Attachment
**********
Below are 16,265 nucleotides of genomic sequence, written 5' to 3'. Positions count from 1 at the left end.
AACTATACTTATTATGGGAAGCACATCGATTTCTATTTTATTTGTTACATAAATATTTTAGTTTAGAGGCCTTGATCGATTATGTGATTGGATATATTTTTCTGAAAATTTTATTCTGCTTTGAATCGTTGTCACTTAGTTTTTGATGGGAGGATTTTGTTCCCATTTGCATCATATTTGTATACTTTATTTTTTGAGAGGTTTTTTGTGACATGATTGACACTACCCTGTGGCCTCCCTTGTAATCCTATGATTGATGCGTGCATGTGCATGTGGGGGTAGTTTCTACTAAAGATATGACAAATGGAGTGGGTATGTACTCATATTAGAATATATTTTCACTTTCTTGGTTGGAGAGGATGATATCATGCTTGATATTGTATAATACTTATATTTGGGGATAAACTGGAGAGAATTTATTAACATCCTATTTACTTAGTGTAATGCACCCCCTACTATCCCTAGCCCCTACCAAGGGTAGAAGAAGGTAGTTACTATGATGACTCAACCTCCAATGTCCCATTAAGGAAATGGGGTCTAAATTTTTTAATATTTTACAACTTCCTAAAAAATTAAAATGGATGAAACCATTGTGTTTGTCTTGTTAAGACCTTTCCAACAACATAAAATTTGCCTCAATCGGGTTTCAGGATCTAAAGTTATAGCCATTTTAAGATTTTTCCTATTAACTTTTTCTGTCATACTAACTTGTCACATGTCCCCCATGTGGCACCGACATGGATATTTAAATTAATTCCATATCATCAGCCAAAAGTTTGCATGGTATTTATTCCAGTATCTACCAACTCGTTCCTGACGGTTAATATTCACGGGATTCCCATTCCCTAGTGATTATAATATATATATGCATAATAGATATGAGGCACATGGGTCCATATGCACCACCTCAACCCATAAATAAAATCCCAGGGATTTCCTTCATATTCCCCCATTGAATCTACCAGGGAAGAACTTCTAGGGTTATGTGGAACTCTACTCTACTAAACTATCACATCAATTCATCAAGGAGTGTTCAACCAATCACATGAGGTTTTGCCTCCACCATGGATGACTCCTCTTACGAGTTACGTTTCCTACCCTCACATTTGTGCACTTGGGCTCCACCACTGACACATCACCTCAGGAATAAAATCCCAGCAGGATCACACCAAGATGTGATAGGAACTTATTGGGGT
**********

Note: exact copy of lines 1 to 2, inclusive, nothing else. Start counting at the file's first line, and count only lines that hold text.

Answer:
Below are 16,265 nucleotides of genomic sequence, written 5' to 3'. Positions count from 1 at the left end.
AACTATACTTATTATGGGAAGCACATCGATTTCTATTTTATTTGTTACATAAATATTTTAGTTTAGAGGCCTTGATCGATTATGTGATTGGATATATTTTTCTGAAAATTTTATTCTGCTTTGAATCGTTGTCACTTAGTTTTTGATGGGAGGATTTTGTTCCCATTTGCATCATATTTGTATACTTTATTTTTTGAGAGGTTTTTTGTGACATGATTGACACTACCCTGTGGCCTCCCTTGTAATCCTATGATTGATGCGTGCATGTGCATGTGGGGGTAGTTTCTACTAAAGATATGACAAATGGAGTGGGTATGTACTCATATTAGAATATATTTTCACTTTCTTGGTTGGAGAGGATGATATCATGCTTGATATTGTATAATACTTATATTTGGGGATAAACTGGAGAGAATTTATTAACATCCTATTTACTTAGTGTAATGCACCCCCTACTATCCCTAGCCCCTACCAAGGGTAGAAGAAGGTAGTTACTATGATGACTCAACCTCCAATGTCCCATTAAGGAAATGGGGTCTAAATTTTTTAATATTTTACAACTTCCTAAAAAATTAAAATGGATGAAACCATTGTGTTTGTCTTGTTAAGACCTTTCCAACAACATAAAATTTGCCTCAATCGGGTTTCAGGATCTAAAGTTATAGCCATTTTAAGATTTTTCCTATTAACTTTTTCTGTCATACTAACTTGTCACATGTCCCCCATGTGGCACCGACATGGATATTTAAATTAATTCCATATCATCAGCCAAAAGTTTGCATGGTATTTATTCCAGTATCTACCAACTCGTTCCTGACGGTTAATATTCACGGGATTCCCATTCCCTAGTGATTATAATATATATATGCATAATAGATATGAGGCACATGGGTCCATATGCACCACCTCAACCCATAAATAAAATCCCAGGGATTTCCTTCATATTCCCCCATTGAATCTACCAGGGAAGAACTTCTAGGGTTATGTGGAACTCTACTCTACTAAACTATCACATCAATTCATCAAGGAGTGTTCAACCAATCACATGAGGTTTTGCCTCCACCATGGATGACTCCTCTTACGAGTTACGTTTCCTACCCTCACATTTGTGCACTTGGGCTCCACCACTGACACATCACCTCAGGAATAAAATCCCAGCAGGATCACACCAAGATGTGATAGGAACTTATTGGGGT